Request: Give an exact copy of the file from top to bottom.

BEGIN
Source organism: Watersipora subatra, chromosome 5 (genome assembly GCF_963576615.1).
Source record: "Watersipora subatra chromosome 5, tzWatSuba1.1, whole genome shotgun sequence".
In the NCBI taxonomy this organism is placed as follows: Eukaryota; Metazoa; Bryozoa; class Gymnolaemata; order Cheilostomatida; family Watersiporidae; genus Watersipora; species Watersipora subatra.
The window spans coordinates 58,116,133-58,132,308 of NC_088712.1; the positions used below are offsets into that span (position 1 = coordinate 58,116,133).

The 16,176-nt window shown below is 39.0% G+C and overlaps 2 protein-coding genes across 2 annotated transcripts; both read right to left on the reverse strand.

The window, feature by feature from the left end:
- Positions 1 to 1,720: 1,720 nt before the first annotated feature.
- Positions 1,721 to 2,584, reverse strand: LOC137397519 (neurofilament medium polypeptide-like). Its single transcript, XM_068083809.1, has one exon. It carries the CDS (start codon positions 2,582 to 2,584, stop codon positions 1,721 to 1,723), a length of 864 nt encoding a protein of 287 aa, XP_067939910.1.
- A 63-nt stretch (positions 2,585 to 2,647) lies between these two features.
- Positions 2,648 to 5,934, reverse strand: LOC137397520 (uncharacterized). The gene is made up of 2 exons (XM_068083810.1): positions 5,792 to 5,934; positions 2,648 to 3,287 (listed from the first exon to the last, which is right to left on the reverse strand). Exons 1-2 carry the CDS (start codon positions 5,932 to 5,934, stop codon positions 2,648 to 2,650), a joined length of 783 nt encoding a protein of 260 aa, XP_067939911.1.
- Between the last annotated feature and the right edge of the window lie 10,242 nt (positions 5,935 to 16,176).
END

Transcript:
Source organism: Watersipora subatra, chromosome 5 (genome assembly GCF_963576615.1).
Source record: "Watersipora subatra chromosome 5, tzWatSuba1.1, whole genome shotgun sequence".
In the NCBI taxonomy this organism is placed as follows: Eukaryota; Metazoa; Bryozoa; class Gymnolaemata; order Cheilostomatida; family Watersiporidae; genus Watersipora; species Watersipora subatra.
The window spans coordinates 58,116,133-58,132,308 of NC_088712.1; the positions used below are offsets into that span (position 1 = coordinate 58,116,133).

The 16,176-nt window shown below is 39.0% G+C and overlaps 2 protein-coding genes across 2 annotated transcripts; both read right to left on the reverse strand.

The window, feature by feature from the left end:
- Positions 1 to 1,720: 1,720 nt before the first annotated feature.
- Positions 1,721 to 2,584, reverse strand: LOC137397519 (neurofilament medium polypeptide-like). Its single transcript, XM_068083809.1, has one exon. It carries the CDS (start codon positions 2,582 to 2,584, stop codon positions 1,721 to 1,723), a length of 864 nt encoding a protein of 287 aa, XP_067939910.1.
- A 63-nt stretch (positions 2,585 to 2,647) lies between these two features.
- Positions 2,648 to 5,934, reverse strand: LOC137397520 (uncharacterized). The gene is made up of 2 exons (XM_068083810.1): positions 5,792 to 5,934; positions 2,648 to 3,287 (listed from the first exon to the last, which is right to left on the reverse strand). Exons 1-2 carry the CDS (start codon positions 5,932 to 5,934, stop codon positions 2,648 to 2,650), a joined length of 783 nt encoding a protein of 260 aa, XP_067939911.1.
- Between the last annotated feature and the right edge of the window lie 10,242 nt (positions 5,935 to 16,176).